10 Types of Information Sought in Federal Grand Jury Subpoenas
The U.S. Attorney’s Office has broad authority to compel testimony and the production of records through the issuance of federal grand jury subpoenas. Federal grand jury subpoenas ad testifacandum (requiring testimony) and federal grand jury subpoenas duces tecum (requiring document production) can be extraordinarily broad, and they generally are not subject to prior judicial approval.
The breadth and generality of federal grand jury subpoenas means that determining what information the recipient is required to disclose can be a challenge. However, extreme care must be taken to ensure that the information disclosed is no more voluminous than absolutely necessary. This requires a critical assessment of the language of the subpoena, appropriate legal action to limit the scope of the subpoena, and meticulous preparation of the testimony and documents to be provided.
10 Types of Evidence in Federal Grand Jury Proceedings
When preparing a federal grand jury subpoena response, it is also helpful to have a general understanding of the types of information and records that are subject to disclosure. Some of the most-common types of evidence sought in federal grand jury subpoenas include:
1. Incriminating Testimony
If you or your company is the target of the government’s investigation, then the Assistant U.S. Attorneys prosecuting your case may be hoping to use your own words against you. As a result, upon receiving a federal grand jury subpoena, one of the first steps you need to take is to determine your role in the government’s investigation. If you or your company is being targeted, then you will need to focus your preparation efforts on anticipating potentially-dangerous questions and making sure you know how to respond without exposing yourself to federal prosecution.
In order to determine your role in the investigation, you will need to engage federal defense counsel to intervene in the investigation and interface with the U.S. Attorney’s Office on your behalf. You will also need to begin working with your defense counsel immediately in order to prepare your grand jury testimony.
2. Information Against Co-Conspirators
Federal criminal investigations often target multiple individuals who are alleged to be co-conspirators involved in a criminal enterprise. Drug crime investigations, healthcare fraud investigations, and other types of white-collar criminal investigations all frequently involve allegations of conspiracy. Federal prosecutors routinely question alleged co-conspirators in order to piece together evidence of criminal conduct, identify inconsistencies and false statements, and obtain sworn statements implicating co-conspirators in federal crimes.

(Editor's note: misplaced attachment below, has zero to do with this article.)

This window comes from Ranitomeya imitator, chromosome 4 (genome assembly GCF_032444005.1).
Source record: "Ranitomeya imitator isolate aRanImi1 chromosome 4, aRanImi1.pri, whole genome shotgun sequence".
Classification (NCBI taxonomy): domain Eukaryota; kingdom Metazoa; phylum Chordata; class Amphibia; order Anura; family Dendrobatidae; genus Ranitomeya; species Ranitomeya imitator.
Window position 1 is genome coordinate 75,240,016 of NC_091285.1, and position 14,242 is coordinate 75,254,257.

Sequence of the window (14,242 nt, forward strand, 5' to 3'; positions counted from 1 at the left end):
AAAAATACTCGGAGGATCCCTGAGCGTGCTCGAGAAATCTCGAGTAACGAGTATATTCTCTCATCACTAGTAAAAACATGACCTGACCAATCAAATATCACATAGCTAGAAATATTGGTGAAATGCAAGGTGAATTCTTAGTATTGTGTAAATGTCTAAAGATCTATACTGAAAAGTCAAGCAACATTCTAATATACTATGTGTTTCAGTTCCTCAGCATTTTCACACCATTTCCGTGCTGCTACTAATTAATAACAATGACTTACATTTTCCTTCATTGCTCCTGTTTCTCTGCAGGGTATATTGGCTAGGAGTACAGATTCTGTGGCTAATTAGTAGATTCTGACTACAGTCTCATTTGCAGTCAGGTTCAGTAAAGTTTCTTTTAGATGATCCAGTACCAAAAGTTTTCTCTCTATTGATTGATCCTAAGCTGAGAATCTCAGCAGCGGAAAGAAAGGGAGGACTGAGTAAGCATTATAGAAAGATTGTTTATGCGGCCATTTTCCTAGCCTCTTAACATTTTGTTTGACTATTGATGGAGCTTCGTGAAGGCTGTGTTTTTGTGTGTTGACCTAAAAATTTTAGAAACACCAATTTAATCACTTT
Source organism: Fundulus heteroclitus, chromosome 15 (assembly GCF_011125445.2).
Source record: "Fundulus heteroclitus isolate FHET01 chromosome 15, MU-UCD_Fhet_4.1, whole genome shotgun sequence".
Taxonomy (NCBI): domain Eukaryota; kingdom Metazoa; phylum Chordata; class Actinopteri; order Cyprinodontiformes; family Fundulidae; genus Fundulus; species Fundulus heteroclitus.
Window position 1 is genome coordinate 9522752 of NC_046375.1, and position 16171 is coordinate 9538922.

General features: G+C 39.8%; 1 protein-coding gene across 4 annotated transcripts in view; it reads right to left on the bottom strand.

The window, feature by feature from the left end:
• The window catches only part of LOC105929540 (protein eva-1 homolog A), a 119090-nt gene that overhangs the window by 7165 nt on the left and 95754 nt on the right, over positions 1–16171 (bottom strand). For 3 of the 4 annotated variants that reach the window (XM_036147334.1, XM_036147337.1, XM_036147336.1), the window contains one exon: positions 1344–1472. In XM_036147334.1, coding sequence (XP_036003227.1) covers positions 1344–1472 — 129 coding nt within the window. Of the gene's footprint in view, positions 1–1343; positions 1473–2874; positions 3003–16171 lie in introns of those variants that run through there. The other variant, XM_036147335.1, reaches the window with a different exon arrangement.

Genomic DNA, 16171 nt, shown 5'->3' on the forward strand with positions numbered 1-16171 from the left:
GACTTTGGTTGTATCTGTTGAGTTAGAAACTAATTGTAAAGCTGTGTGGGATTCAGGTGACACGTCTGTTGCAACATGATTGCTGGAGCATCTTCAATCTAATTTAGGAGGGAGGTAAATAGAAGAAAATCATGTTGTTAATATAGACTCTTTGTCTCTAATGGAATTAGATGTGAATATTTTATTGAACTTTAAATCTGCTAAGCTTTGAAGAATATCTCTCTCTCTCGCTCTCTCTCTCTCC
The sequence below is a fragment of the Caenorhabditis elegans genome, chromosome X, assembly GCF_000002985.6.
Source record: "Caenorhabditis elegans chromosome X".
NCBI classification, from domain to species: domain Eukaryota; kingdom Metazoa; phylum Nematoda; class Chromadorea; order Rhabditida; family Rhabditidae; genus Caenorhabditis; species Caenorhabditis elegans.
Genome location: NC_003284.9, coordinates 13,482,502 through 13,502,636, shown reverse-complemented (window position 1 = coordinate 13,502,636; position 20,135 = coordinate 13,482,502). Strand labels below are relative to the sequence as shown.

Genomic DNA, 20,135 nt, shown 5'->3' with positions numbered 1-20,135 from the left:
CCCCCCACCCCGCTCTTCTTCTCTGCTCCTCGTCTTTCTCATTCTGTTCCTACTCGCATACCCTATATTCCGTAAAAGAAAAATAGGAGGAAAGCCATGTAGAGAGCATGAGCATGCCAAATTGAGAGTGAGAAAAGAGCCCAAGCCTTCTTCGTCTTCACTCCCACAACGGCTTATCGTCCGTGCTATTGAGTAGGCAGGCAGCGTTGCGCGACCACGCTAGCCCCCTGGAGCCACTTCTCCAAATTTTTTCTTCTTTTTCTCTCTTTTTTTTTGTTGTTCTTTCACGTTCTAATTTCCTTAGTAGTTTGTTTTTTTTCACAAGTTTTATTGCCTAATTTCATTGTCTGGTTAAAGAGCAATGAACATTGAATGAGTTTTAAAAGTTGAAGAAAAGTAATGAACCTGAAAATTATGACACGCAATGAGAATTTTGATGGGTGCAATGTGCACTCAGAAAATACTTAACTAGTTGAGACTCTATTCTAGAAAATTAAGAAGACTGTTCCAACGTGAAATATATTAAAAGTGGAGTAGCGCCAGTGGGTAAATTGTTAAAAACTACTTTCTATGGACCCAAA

3. Emails, Texts, Other Communications
Emails, text messages, voicemails, memoranda, and other forms of communication will often be key pieces of evidence in federal white-collar criminal investigations as well. Federal grand jury subpoenas duces tecum will often include general requests for all communications with particular individuals or pertaining to particular aspects of the government’s investigation.
For businesses, upon receiving a subpoena duces tecum, it is important to promptly institute a “legal hold” in order to ensure that no responsive records of communications are destroyed. For individuals subpoenaed in their personal capacity and as corporate records custodians, it is critical to ensure production of all responsive communications (subject to any relevant objections or privilege assertions). Not only is it possible that the individuals on the other end of these communications are being subpoenaed as well; but, withholding responsive documents can lead to contempt charges and other adverse consequences regardless of the veracity of the substantive allegations underlying the government’s investigation.
Hearsay evidence is admissible in federal grand jury proceedings. As summarized by the U.S. Department of Justice (DOJ), “As a general rule, it is proper to present hearsay to the grand jury. . . . Each United States Attorney should be assured that hearsay evidence presented to the grand jury will be presented on its merits so that the jurors are not misled into believing that the witness is giving his or her personal account.” While excessive reliance on hearsay or failure to disclose the nature of hearsay can trigger Fifth Amendment due process concerns, the use of hearsay evidence in itself does not constitute grounds to seek dismissal of a federal grand jury indictment.
5. Financial Records
During federal grand jury proceedings, the U.S. Attorney’s Office can subpoena financial records from the targets of the government’s investigation as well as from the banks where they deposit their funds. Under federal jurisprudence, “[a] bank depositor lacks the necessary Fourth Amendment interest to challenge a subpoena duces tecum issued to a bank for its records of the depositor’s transactions.”
Federal prosecutors can use financial records for a variety of different purposes. From establishing financial relationships between alleged co-conspirators to proving allegations of money laundering and bank fraud, financial records will play a central role in many types of federal criminal investigations.